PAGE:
To show that there is an actual conflict of interest, the defendant must offer "some specific defect in his counsel's strategy, tactics, or decision making attributable to the conflict." People v. Spreitzer, 123 Ill. 2d 1, 18 (1988).

The Strickland Standard

Claims of ineffective assistance of counsel are analyzed under the standard set forth in Strickland v. Washington, 466 U.S. 668 (1984). People v. Albanese, 104 Ill. 2d 504, 525 (1984).

Under Strickland, a defendant must show that -

(1) Counsel's performance was deficient and that
(2)He or she was prejudiced because of it.

See Strickland, 466 U.S. at 687.

To show deficient representation, a defendant must establish that counsel's performance fell below an objective standard of reasonableness. People v. Edwards, 195 Ill. 2d 142, 163 (2001). To establish prejudice, the defendant must show there is a reasonable probability that, but for counsel's deficient representation, the result of the proceeding would have been different. "A reasonable probability is a probability sufficient to undermine confidence in the outcome." Strickland, 466 U.S. at 694. ¶ 92.

The right to effective assistance of counsel refers to competent, rather than perfect, representation. People v. Palmer, 162 Ill. 2d 465, 476 (1994). “Strickland requires only that a defendant receive a fair trial—a trial free of errors so egregious that they probably caused the conviction. People v. Griffin, 178 Ill. 2d 65, 91 (1997).” ¶ 93.

What Happened In This Case?

Remember, trial counsel included an ineffective assistance claim in the post trial motion. He claimed either a per se or actual conflict.

His allegation is that he did not clearly inform the court of Defendant’s intent to plead guilty of the bench trial was denied. This error lead to the jury being informed about Defendant’s alleged gang status.

On appeal Defendant contends the trial court misunderstood the nature of his counsel's pretrial motion. He argues counsel was requesting a bench trial or that he be allowed to plead guilty to the gang charge before voir dire to prevent the jury from being informed of the two charges and alleged gang membership.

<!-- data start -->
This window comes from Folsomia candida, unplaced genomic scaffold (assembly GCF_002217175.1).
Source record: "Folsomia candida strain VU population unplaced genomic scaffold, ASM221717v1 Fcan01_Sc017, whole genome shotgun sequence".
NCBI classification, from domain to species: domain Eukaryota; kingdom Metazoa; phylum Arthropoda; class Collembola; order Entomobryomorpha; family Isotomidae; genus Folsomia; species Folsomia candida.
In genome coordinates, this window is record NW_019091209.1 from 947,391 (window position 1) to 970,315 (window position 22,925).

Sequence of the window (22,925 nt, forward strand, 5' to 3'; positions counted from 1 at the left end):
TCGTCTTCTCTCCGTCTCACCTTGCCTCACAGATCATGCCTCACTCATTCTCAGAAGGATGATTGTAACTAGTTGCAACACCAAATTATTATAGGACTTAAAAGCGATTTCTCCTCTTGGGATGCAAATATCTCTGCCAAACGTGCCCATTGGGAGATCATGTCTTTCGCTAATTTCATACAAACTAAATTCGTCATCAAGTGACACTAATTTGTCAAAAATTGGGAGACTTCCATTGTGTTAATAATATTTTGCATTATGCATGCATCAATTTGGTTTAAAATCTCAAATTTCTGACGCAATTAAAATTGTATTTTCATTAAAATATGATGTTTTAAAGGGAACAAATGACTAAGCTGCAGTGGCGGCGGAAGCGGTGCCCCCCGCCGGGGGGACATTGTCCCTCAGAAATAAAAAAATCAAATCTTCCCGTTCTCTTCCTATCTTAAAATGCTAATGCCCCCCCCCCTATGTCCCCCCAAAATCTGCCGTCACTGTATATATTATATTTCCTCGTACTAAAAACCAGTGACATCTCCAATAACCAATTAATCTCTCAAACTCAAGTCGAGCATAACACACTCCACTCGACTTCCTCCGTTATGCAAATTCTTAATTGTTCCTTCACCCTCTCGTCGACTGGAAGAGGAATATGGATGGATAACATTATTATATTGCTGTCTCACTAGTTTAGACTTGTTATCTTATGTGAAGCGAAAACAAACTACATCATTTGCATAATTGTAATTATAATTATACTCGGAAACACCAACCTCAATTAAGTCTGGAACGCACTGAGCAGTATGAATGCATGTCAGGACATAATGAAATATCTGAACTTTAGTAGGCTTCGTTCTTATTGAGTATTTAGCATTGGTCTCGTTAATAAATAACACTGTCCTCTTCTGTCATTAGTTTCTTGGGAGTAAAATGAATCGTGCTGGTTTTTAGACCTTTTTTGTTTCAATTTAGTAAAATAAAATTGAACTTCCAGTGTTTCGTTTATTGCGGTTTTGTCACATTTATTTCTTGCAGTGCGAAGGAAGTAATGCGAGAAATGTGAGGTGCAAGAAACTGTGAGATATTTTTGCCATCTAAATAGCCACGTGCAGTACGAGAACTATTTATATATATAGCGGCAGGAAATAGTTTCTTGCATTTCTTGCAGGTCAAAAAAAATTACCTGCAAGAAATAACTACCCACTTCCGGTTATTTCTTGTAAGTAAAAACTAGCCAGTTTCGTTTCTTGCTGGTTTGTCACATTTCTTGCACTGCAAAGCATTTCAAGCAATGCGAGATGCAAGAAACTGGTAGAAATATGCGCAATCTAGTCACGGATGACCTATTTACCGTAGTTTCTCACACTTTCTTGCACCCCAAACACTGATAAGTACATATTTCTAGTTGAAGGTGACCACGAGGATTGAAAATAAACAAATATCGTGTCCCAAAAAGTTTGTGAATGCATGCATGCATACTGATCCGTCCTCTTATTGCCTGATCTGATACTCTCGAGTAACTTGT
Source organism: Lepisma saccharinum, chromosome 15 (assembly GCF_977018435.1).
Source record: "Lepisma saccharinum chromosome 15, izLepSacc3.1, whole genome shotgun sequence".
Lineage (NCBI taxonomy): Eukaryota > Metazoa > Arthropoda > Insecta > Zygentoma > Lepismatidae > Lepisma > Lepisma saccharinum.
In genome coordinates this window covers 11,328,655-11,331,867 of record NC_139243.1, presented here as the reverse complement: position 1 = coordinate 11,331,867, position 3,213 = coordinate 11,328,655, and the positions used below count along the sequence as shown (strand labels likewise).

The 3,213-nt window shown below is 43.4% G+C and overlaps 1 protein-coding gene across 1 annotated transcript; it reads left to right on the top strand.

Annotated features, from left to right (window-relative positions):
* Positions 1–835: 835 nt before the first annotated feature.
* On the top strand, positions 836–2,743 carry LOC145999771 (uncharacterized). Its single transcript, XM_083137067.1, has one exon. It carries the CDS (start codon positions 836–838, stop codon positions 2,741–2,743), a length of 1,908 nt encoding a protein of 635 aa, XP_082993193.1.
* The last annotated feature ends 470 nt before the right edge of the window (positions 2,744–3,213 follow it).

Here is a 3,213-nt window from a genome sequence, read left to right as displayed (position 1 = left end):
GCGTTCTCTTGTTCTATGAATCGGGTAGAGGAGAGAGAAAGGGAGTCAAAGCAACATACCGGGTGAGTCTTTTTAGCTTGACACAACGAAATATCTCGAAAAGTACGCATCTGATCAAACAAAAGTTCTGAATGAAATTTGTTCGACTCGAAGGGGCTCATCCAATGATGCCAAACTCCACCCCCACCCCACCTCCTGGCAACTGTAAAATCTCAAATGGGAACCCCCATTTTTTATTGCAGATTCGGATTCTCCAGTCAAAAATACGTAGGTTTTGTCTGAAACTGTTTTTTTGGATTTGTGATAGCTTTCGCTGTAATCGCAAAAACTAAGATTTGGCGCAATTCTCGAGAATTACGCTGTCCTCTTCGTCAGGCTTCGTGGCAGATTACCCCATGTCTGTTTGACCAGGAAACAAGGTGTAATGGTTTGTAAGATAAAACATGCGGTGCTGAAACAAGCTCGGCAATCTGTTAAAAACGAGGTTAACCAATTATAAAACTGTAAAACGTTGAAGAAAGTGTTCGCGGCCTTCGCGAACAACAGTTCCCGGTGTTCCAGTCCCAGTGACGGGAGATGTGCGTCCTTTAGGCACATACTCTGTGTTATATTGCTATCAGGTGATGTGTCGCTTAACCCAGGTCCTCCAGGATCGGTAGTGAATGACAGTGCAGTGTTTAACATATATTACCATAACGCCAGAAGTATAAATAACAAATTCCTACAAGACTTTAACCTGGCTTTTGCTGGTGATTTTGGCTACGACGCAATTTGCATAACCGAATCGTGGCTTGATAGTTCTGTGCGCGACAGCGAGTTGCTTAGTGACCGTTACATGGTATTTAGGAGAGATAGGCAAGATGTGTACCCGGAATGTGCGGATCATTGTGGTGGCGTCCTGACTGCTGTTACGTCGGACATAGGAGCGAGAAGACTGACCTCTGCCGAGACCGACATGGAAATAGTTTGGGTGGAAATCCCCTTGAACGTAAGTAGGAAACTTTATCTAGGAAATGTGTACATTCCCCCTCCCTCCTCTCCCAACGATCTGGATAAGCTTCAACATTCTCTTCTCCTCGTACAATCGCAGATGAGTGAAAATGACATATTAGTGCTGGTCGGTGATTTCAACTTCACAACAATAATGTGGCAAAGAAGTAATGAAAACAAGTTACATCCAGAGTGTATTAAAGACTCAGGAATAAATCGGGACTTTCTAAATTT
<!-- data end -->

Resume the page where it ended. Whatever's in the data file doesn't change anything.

Defendant alleged his trial counsel was ineffective for failing to clarify the nature of his pretrial motion and seek a full ruling on his alternative request to plead guilty before voir dire. This so prejudiced him by allowing the potential jurors to hear about his alleged gang membership.

The reviewing court did not find that any misunderstanding occurred.

Defendant only asked to waive jury on some of the counts; he did not say he was prepared to plead guilty.

Defendant acknowledges he plead guilty in the middle of the proceedings to prevent the potential jurors from hearing about his alleged gang membership.

The court said counsel's’ trial strategy left him in this position, where the jury first heard the gang membership issue and then heard that it was not an issue after all.

In any event, there is no evidence that the jury was prejudiced in this case because they said they wouldn’t be and they acquitted him of the first degree murder.

It does not matter that trial counsel was the first to raise a claim of ineffectiveness on himself. There was no merit to counsel’s claim of ineffectiveness.

This Has To be the Rule

We would have a mess on our hands if the court gave special treatment to claims of ineffectiveness brought by trial attorneys themselves.

At first, it seems these kinds of allegations should be given  some kind of special weight. After all the trial attorney is going to know best whether he or she made a significant error in the case.

What is the wisdom in appointing separate counsel to get to the bottom of another trial attorney's error? 

The problem, is that this kind of a rule would essentially be given the defense a second bite at the trial or litigation apple. It would be to easy for the defense to raise error on themselves after a particular trial strategy does not lead the results they expected.

This system would be ripe for abuse.

Less scrupulous defense attorneys would simply plan on a post trial motion to undue unrealistic or reckless trial positions.

But even honest trial attorneys would be tempted to second guess their original positions when the outcomes are not what they expected.